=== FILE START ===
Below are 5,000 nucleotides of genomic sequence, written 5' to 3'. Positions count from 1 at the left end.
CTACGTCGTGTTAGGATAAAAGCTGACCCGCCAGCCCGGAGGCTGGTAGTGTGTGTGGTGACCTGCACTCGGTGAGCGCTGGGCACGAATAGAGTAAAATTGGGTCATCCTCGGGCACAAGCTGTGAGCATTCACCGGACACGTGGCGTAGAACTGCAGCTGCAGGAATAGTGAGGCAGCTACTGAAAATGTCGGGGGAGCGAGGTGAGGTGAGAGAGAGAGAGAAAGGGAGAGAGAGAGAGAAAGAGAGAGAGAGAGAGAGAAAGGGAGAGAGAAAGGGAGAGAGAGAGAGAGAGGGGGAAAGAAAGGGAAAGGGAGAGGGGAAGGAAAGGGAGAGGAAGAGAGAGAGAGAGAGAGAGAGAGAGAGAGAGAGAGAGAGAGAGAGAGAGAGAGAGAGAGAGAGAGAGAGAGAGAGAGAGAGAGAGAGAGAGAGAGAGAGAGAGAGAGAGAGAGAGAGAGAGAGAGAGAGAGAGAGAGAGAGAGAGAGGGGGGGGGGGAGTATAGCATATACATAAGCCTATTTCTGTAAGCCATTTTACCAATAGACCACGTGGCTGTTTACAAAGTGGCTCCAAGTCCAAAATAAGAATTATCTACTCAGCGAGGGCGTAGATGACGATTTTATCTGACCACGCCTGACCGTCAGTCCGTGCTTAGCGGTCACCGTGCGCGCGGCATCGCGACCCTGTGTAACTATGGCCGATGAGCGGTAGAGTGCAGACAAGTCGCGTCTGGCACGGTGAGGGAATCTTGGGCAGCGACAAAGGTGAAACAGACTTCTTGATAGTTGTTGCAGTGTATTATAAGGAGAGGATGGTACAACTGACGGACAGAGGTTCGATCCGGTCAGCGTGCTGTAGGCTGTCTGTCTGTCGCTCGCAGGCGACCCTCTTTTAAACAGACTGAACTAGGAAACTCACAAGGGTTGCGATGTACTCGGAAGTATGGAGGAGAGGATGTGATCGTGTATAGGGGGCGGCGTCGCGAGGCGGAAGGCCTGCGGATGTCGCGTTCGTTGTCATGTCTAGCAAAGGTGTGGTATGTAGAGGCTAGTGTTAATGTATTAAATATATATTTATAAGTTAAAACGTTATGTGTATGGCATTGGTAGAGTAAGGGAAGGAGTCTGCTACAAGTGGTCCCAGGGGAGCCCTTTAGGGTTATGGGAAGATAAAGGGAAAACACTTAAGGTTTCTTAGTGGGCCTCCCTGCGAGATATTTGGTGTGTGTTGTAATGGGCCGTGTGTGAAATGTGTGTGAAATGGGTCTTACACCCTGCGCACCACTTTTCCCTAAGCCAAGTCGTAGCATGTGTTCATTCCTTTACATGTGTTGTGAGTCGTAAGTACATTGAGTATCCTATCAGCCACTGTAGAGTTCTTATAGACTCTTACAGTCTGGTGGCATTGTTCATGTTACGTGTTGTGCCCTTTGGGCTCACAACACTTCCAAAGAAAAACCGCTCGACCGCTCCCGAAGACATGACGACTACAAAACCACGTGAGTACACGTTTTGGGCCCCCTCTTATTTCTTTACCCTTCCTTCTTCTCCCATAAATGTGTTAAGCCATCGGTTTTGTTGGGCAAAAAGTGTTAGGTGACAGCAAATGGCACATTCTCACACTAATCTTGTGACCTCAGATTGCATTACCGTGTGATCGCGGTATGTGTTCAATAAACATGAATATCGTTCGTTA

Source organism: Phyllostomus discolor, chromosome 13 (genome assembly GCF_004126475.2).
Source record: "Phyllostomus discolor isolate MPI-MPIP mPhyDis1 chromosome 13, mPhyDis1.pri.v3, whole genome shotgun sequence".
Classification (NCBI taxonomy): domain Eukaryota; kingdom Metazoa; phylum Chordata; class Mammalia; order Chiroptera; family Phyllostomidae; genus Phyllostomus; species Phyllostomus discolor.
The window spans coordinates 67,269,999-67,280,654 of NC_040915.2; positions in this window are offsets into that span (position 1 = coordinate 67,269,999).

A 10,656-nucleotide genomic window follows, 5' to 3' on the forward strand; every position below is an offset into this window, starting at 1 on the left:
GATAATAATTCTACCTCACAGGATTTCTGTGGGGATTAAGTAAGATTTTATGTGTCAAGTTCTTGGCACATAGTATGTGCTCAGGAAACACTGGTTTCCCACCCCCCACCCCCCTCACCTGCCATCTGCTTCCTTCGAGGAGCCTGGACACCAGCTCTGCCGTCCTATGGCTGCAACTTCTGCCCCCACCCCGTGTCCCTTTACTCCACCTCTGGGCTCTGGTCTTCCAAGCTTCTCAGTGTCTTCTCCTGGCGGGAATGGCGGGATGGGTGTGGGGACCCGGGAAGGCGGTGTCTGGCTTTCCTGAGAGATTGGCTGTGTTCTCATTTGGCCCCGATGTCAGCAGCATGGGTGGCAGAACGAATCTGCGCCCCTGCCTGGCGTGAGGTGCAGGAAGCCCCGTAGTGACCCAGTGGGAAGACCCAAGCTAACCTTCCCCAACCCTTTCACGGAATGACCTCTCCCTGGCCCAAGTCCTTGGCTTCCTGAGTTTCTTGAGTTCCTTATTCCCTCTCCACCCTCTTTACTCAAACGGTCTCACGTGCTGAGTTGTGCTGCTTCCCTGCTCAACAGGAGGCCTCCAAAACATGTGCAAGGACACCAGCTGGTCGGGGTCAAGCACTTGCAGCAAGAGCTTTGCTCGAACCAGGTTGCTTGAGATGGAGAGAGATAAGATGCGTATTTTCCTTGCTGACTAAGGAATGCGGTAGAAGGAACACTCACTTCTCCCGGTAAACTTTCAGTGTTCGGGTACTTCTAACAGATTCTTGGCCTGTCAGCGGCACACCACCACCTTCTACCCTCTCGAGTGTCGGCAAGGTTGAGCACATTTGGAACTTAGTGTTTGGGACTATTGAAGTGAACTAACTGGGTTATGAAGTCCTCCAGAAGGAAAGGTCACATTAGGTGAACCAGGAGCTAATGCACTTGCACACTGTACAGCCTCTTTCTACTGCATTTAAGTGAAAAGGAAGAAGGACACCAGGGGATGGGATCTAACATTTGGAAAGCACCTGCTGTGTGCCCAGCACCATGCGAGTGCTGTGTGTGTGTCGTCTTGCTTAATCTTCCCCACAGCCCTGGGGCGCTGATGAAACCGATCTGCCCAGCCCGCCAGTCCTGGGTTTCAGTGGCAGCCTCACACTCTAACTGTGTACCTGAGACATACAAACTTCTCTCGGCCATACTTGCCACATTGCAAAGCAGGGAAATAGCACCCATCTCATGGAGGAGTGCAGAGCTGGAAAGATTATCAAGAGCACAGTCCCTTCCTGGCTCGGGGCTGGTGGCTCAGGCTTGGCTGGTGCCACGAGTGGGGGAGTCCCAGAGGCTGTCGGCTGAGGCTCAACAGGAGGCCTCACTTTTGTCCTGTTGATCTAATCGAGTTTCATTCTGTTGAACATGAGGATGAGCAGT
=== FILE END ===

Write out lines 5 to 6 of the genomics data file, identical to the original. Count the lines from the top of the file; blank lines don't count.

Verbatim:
Classification (NCBI taxonomy): domain Eukaryota; kingdom Metazoa; phylum Chordata; class Mammalia; order Chiroptera; family Phyllostomidae; genus Phyllostomus; species Phyllostomus discolor.
The window spans coordinates 67,269,999-67,280,654 of NC_040915.2; positions in this window are offsets into that span (position 1 = coordinate 67,269,999).